No Service Here

by Kathy Powers

April 30, 2018

Where will we go

To get our food stamps?

Where will we go?

Follow the rules.


Where can we go to?

Where is the person

Who tells us if we live or die?


When did this happen?

We got no notice.

Why did this happen?

We need some answers.


Is there an answer

In our new chaos

That tells us if we’ll live or die?


Where do we go?

How will we get there?

We have no bus fare?

How can we go?


Pushed to the edge of

Chicago’s west side

Six miles across the city


Where does the truth lie?

How can we live?

How will we die?

Tell us why!


Tell us where!

Tell us how!

Tell us why!

Tell us why!

The State of Illinois moves the site of the Department of Human Services office in Uptown from the far northeast side to the far northwest side. This make State human services inaccessible to many beneficiaries.





My Journey into Medicaid Cancellation

My Journey into Medicaid Cancellation

On Oct. 25, 2014, I received a DHS letter stating that “beginning 2014 your benefits will change as follows: YOUR MEDICAL BENEFITS WILL STOP.”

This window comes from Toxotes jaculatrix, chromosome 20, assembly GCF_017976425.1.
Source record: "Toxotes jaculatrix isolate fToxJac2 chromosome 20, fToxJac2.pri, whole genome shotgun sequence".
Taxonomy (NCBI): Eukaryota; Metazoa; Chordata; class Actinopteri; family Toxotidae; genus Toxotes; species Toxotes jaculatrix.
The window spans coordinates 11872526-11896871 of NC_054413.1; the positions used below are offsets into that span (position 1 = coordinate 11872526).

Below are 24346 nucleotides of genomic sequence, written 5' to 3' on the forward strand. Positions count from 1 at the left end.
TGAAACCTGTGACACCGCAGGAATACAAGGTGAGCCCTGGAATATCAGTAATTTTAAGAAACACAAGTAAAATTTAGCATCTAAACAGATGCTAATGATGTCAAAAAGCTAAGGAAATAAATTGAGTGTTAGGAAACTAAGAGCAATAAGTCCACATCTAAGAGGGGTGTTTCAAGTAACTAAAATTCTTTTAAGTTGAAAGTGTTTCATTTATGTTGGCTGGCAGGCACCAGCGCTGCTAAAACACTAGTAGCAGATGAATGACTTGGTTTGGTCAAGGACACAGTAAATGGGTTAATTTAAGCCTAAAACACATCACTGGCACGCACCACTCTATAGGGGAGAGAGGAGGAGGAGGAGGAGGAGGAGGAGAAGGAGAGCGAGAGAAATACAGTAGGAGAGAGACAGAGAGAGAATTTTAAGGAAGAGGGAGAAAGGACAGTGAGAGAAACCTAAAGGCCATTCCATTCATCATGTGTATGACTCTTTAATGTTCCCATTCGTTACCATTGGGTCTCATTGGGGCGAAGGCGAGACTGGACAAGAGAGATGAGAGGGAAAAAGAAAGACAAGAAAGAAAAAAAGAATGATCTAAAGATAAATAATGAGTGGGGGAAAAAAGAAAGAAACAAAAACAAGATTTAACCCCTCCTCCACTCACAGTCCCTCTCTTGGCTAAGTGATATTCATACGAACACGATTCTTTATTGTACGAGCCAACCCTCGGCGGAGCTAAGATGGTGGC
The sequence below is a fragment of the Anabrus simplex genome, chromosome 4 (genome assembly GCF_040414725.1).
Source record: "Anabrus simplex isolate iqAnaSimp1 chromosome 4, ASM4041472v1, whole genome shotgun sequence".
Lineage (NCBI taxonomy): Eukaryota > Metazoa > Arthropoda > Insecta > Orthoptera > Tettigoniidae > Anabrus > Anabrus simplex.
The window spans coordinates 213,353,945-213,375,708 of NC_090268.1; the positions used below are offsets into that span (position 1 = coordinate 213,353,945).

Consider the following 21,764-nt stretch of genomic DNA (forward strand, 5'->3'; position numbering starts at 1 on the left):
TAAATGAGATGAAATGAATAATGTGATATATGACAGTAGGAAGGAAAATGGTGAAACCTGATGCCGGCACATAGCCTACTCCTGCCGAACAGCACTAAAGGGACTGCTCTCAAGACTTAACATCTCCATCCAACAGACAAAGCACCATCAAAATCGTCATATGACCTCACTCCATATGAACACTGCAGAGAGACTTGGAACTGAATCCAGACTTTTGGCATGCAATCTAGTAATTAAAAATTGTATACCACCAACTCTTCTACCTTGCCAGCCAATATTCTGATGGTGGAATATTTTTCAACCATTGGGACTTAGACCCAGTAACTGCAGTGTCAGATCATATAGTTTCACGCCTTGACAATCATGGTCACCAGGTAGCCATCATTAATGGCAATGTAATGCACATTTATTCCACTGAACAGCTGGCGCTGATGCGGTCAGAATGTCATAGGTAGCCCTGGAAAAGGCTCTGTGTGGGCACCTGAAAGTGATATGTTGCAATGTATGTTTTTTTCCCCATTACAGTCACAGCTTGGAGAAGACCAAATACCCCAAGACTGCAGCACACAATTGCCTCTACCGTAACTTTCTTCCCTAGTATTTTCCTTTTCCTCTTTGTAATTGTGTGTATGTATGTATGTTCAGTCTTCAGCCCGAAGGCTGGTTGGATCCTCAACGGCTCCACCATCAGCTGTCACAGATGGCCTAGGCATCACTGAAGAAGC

“Reason for this action: “YOU DID NOT RETURN YOUR REDETERMINATION FORM BY 10/14/14.”

On the back of the form, the letter said, “If you continue to need medical help, you may reapply.”

Day 1:

I hopped on the Red Line to 5050 N. Broadway to check with my DRS caseworker, who provided me with DRS paperwork.

While I sat waiting for the papers, I witnessed the “greeter” who yelled at an Asian woman, “What is your disability? DISABILITY?” The lady did not understand. “He said DISABILITY. What’s WRONG with you?” She said she is caring for her mother and wants reimbursement. The greeter asked what her mother’s name is. She gave a name and he looked her up in the computer and couldn’t find the mother. The lady said her mother wasn’t signed up for Medicaid. The man told her she had to sign her mother up. He walked away and another caseworker came over and discovered that the mother was 88 and not eligible for Medicaid. The daughter had to go to the Dept. of Aging. The lady was ready to cry so I told her where the Dept. of Aging was and that they would take good care of her. The greeter came back and said to the other caseworker, “I already talked to her.” I said, “She doesn’t understand.” He muttered under his breath, “She just doesn’t want to understand.”